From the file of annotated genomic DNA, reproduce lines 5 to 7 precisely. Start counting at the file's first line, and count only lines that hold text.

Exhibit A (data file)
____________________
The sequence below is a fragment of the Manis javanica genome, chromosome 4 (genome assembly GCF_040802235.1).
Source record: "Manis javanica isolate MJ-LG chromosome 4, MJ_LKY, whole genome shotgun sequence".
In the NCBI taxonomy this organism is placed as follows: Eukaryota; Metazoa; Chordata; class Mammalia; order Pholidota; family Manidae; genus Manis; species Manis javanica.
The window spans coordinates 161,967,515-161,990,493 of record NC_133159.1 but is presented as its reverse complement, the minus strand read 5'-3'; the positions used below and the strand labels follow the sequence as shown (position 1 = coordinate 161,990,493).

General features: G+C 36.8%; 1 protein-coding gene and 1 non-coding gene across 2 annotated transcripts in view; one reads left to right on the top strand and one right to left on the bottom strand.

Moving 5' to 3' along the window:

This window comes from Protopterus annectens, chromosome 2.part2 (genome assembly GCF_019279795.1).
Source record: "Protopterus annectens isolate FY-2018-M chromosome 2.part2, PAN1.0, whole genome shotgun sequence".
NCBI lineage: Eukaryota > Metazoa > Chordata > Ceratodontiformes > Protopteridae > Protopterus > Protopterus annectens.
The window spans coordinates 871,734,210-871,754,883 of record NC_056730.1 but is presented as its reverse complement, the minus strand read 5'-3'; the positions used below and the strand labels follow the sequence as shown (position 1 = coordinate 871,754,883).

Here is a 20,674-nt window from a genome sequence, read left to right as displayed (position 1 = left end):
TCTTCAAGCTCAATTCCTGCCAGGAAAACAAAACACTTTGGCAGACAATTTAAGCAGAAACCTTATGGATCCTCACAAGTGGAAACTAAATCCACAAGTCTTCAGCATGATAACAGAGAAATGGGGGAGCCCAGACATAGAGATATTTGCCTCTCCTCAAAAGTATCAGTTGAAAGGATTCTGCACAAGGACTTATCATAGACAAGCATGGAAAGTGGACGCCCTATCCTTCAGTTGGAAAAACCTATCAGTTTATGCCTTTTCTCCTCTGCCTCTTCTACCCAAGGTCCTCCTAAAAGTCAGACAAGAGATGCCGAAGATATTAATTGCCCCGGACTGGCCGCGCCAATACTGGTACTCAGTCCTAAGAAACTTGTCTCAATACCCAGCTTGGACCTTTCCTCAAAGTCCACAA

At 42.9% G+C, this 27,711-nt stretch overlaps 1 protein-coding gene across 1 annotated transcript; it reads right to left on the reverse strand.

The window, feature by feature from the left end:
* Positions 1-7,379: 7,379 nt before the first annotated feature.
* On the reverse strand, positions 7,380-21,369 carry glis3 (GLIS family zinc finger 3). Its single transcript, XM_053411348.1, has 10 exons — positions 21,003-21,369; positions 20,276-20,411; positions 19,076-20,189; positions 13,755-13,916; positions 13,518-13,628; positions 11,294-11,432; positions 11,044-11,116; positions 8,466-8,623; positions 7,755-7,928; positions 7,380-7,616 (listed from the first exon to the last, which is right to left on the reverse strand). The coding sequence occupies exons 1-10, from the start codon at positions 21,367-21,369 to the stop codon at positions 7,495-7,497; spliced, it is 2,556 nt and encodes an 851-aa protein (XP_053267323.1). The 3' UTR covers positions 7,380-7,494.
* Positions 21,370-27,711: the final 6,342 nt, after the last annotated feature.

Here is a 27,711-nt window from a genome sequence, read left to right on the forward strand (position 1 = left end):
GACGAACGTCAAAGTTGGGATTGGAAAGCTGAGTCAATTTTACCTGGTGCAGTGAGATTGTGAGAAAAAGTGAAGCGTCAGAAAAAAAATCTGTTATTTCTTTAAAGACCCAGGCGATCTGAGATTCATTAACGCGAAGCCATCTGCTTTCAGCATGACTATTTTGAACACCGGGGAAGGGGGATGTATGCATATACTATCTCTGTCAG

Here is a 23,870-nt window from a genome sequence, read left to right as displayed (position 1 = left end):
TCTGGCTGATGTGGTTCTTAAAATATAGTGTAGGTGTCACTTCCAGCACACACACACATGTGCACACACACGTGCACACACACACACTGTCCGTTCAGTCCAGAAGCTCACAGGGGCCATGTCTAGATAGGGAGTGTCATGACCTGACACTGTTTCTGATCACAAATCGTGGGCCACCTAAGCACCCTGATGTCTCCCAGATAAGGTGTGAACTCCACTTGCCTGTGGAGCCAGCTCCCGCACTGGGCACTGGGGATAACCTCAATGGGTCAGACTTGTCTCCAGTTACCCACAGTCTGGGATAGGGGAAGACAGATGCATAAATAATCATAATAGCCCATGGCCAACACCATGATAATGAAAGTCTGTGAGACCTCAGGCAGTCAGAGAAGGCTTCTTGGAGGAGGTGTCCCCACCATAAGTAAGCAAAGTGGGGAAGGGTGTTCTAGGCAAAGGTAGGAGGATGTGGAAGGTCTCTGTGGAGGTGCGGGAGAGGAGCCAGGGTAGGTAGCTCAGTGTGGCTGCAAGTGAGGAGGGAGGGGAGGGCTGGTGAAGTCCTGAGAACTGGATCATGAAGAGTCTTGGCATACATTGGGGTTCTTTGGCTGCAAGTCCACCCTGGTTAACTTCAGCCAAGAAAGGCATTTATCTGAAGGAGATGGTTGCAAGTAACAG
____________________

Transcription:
General features: G+C 36.8%; 1 protein-coding gene and 1 non-coding gene across 2 annotated transcripts in view; one reads left to right on the top strand and one right to left on the bottom strand.

Moving 5' to 3' along the window:

This window comes from Protopterus annectens, chromosome 2.part2 (genome assembly GCF_019279795.1).